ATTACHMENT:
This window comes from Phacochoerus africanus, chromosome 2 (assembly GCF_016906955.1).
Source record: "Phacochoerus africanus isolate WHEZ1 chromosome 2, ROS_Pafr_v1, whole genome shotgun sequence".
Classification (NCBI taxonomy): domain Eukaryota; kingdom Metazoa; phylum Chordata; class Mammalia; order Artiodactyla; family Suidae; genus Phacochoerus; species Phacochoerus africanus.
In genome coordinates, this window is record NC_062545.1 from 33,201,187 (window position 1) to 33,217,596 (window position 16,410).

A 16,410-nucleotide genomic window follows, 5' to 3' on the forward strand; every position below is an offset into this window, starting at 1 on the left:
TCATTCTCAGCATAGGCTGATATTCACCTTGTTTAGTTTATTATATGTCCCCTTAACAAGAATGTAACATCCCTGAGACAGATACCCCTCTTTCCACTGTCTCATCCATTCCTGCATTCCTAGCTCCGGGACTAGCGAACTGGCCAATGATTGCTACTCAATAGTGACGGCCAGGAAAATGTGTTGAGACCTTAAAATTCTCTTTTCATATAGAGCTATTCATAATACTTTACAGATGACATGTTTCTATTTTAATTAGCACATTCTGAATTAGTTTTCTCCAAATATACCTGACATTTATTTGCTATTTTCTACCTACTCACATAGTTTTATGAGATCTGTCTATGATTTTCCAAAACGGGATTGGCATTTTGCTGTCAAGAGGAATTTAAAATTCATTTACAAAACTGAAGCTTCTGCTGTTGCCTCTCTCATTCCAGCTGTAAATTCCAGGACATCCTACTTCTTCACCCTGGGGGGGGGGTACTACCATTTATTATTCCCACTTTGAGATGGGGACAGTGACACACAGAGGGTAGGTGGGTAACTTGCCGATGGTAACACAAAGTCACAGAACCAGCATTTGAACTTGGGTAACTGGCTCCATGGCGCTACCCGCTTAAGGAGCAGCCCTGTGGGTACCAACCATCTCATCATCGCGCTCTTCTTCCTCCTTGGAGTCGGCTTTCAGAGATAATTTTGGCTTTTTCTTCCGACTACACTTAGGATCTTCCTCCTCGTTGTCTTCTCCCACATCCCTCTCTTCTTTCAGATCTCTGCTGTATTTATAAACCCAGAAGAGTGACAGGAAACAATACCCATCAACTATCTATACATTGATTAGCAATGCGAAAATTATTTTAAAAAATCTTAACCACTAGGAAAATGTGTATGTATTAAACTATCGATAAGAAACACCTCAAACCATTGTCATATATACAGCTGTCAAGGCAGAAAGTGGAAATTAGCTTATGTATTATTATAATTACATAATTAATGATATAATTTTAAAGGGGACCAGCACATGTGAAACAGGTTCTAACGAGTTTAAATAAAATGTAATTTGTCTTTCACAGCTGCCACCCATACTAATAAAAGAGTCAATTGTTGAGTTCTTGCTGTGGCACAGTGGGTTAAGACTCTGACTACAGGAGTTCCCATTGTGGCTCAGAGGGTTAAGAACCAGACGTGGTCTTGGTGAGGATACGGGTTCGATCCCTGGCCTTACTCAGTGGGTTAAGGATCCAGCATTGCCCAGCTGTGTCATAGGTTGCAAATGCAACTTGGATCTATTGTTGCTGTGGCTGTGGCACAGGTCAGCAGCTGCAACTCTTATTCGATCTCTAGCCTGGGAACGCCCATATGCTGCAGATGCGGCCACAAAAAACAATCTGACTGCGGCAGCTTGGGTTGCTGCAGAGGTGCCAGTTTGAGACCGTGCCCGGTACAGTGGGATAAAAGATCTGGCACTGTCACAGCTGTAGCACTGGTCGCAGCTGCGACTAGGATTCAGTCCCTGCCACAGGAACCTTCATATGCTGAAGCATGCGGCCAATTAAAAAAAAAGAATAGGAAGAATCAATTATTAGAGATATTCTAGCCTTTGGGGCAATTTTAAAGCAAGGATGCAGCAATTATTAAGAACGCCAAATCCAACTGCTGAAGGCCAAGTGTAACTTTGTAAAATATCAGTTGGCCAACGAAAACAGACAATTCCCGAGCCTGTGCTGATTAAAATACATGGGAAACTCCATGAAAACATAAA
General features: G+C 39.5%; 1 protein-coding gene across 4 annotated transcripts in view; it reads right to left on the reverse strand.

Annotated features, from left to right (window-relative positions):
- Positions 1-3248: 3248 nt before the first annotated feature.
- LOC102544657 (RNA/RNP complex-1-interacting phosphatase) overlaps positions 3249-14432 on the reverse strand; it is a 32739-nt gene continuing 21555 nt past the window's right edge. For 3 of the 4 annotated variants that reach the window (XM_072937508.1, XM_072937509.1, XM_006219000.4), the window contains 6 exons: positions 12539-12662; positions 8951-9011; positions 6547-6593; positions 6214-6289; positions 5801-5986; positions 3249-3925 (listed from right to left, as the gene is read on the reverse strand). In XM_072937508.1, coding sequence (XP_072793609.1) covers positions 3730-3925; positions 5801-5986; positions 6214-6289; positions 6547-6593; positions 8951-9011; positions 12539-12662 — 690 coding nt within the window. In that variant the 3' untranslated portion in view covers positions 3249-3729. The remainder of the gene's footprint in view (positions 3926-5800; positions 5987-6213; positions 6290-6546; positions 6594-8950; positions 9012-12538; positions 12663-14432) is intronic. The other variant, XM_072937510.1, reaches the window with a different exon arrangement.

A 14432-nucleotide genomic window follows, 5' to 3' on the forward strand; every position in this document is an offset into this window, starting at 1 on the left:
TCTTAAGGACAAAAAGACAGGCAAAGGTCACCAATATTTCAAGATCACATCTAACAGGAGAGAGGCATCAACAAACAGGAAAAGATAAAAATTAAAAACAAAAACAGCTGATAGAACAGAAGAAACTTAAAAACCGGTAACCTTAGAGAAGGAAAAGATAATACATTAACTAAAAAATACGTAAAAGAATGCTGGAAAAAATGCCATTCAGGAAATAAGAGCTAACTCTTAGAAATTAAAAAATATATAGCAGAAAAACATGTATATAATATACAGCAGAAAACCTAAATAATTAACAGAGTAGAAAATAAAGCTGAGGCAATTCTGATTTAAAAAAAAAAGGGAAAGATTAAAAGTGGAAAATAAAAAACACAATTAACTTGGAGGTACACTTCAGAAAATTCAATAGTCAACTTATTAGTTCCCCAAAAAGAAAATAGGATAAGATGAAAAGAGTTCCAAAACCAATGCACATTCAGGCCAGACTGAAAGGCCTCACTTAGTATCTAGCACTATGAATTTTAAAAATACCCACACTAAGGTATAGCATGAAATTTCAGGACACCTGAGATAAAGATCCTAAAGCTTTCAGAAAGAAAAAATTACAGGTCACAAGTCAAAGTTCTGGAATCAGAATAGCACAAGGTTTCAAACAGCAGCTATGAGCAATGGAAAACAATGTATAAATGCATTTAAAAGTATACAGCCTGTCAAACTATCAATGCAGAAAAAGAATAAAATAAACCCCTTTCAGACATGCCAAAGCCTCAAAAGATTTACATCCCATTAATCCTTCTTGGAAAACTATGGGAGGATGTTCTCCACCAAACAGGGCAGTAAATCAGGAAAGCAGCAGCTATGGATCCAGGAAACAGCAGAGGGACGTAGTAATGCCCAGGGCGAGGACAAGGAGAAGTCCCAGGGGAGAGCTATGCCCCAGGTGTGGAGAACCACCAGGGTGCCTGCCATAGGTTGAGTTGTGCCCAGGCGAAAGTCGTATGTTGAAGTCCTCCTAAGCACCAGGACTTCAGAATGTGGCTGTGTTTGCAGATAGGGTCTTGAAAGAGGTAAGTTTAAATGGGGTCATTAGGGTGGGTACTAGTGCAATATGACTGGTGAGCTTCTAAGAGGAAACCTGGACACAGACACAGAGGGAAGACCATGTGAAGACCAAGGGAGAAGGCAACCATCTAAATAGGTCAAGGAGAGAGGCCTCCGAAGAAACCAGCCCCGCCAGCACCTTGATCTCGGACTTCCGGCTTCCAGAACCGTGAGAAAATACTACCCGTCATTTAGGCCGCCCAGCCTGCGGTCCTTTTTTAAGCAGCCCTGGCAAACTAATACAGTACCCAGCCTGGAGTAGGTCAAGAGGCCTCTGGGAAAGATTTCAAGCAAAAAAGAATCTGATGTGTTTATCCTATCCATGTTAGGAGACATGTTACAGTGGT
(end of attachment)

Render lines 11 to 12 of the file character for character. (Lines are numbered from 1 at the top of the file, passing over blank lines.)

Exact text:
A 14432-nucleotide genomic window follows, 5' to 3' on the forward strand; every position in this document is an offset into this window, starting at 1 on the left:
TCTTAAGGACAAAAAGACAGGCAAAGGTCACCAATATTTCAAGATCACATCTAACAGGAGAGAGGCATCAACAAACAGGAAAAGATAAAAATTAAAAACAAAAACAGCTGATAGAACAGAAGAAACTTAAAAACCGGTAACCTTAGAGAAGGAAAAGATAATACATTAACTAAAAAATACGTAAAAGAATGCTGGAAAAAATGCCATTCAGGAAATAAGAGCTAACTCTTAGAAATTAAAAAATATATAGCAGAAAAACATGTATATAATATACAGCAGAAAACCTAAATAATTAACAGAGTAGAAAATAAAGCTGAGGCAATTCTGATTTAAAAAAAAAAGGGAAAGATTAAAAGTGGAAAATAAAAAACACAATTAACTTGGAGGTACACTTCAGAAAATTCAATAGTCAACTTATTAGTTCCCCAAAAAGAAAATAGGATAAGATGAAAAGAGTTCCAAAACCAATGCACATTCAGGCCAGACTGAAAGGCCTCACTTAGTATCTAGCACTATGAATTTTAAAAATACCCACACTAAGGTATAGCATGAAATTTCAGGACACCTGAGATAAAGATCCTAAAGCTTTCAGAAAGAAAAAATTACAGGTCACAAGTCAAAGTTCTGGAATCAGAATAGCACAAGGTTTCAAACAGCAGCTATGAGCAATGGAAAACAATGTATAAATGCATTTAAAAGTATACAGCCTGTCAAACTATCAATGCAGAAAAAGAATAAAATAAACCCCTTTCAGACATGCCAAAGCCTCAAAAGATTTACATCCCATTAATCCTTCTTGGAAAACTATGGGAGGATGTTCTCCACCAAACAGGGCAGTAAATCAGGAAAGCAGCAGCTATGGATCCAGGAAACAGCAGAGGGACGTAGTAATGCCCAGGGCGAGGACAAGGAGAAGTCCCAGGGGAGAGCTATGCCCCAGGTGTGGAGAACCACCAGGGTGCCTGCCATAGGTTGAGTTGTGCCCAGGCGAAAGTCGTATGTTGAAGTCCTCCTAAGCACCAGGACTTCAGAATGTGGCTGTGTTTGCAGATAGGGTCTTGAAAGAGGTAAGTTTAAATGGGGTCATTAGGGTGGGTACTAGTGCAATATGACTGGTGAGCTTCTAAGAGGAAACCTGGACACAGACACAGAGGGAAGACCATGTGAAGACCAAGGGAGAAGGCAACCATCTAAATAGGTCAAGGAGAGAGGCCTCCGAAGAAACCAGCCCCGCCAGCACCTTGATCTCGGACTTCCGGCTTCCAGAACCGTGAGAAAATACTACCCGTCATTTAGGCCGCCCAGCCTGCGGTCCTTTTTTAAGCAGCCCTGGCAAACTAATACAGTACCCAGCCTGGAGTAGGTCAAGAGGCCTCTGGGAAAGATTTCAAGCAAAAAAGAATCTGATGTGTTTATCCTATCCATGTTAGGAGACATGTTACAGTGGT